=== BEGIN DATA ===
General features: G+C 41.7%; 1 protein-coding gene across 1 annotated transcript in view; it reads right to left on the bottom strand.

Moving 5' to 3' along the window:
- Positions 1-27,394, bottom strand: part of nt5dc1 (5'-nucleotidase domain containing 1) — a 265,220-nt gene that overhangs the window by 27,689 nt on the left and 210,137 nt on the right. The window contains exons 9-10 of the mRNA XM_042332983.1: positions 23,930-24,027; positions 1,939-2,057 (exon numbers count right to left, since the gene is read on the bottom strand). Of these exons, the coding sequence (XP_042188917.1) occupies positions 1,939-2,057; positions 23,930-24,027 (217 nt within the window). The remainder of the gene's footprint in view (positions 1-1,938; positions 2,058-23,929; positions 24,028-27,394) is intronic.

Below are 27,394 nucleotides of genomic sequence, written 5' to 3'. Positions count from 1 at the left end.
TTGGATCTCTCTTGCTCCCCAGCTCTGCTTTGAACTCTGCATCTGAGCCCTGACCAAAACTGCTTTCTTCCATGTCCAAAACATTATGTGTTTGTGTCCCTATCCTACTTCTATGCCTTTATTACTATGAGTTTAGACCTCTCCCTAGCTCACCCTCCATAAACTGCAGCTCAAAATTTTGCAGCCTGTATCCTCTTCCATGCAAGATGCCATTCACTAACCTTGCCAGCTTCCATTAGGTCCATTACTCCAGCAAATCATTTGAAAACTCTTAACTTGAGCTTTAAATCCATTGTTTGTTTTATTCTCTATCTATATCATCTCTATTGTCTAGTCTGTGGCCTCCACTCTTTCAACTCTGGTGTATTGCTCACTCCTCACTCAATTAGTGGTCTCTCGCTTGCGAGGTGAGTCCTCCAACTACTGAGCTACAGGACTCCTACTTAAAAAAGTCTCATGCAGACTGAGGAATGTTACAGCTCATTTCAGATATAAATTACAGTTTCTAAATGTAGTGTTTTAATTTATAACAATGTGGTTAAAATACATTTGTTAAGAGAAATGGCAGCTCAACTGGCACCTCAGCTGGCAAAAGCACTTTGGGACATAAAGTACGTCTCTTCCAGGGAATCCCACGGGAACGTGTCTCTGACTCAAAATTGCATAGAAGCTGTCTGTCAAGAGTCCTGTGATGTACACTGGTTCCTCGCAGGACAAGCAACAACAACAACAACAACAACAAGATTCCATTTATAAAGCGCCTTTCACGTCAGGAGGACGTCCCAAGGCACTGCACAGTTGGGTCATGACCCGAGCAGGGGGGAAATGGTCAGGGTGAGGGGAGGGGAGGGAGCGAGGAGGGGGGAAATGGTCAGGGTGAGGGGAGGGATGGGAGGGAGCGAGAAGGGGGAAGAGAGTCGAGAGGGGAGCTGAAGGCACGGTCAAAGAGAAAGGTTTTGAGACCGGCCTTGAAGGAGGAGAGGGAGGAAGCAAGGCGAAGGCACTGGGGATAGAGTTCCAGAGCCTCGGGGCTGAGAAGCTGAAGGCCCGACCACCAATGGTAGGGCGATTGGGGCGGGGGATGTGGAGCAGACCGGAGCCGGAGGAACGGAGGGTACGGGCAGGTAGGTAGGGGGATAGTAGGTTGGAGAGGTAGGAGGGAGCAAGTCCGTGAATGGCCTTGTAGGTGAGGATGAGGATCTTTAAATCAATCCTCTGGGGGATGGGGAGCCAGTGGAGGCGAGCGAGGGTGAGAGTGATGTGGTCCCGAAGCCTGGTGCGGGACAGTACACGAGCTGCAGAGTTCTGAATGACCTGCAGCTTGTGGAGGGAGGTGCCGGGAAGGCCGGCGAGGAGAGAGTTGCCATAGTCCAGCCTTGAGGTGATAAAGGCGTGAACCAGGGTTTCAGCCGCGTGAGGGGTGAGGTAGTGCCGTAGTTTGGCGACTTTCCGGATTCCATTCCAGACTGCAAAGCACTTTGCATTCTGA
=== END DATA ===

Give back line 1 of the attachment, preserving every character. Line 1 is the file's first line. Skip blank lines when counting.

General features: G+C 41.7%; 1 protein-coding gene across 1 annotated transcript in view; it reads right to left on the bottom strand.